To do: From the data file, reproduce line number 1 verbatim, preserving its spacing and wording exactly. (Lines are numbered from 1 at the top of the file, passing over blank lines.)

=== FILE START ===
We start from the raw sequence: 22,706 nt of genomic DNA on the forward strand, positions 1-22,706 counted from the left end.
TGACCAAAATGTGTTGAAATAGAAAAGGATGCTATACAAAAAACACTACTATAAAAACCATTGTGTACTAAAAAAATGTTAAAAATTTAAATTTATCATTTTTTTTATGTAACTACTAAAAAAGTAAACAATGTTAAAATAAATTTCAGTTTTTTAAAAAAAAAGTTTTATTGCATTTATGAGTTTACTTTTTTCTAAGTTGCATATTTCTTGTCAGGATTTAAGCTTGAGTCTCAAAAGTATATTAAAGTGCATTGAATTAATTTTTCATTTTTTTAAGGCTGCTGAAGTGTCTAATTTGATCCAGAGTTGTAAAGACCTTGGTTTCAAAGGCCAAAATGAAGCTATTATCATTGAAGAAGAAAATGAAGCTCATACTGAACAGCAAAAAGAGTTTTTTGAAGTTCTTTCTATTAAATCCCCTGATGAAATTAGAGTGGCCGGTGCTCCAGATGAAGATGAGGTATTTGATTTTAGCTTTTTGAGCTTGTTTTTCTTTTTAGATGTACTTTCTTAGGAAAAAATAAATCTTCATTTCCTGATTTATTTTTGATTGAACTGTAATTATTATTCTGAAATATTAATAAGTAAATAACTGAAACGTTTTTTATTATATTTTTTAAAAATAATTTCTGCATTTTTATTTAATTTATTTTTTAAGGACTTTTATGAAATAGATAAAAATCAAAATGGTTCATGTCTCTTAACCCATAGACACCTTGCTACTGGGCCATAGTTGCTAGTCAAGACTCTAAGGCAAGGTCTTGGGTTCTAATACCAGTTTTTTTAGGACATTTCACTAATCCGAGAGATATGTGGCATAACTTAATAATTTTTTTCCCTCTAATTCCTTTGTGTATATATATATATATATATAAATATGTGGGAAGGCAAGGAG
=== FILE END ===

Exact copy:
We start from the raw sequence: 22,706 nt of genomic DNA on the forward strand, positions 1-22,706 counted from the left end.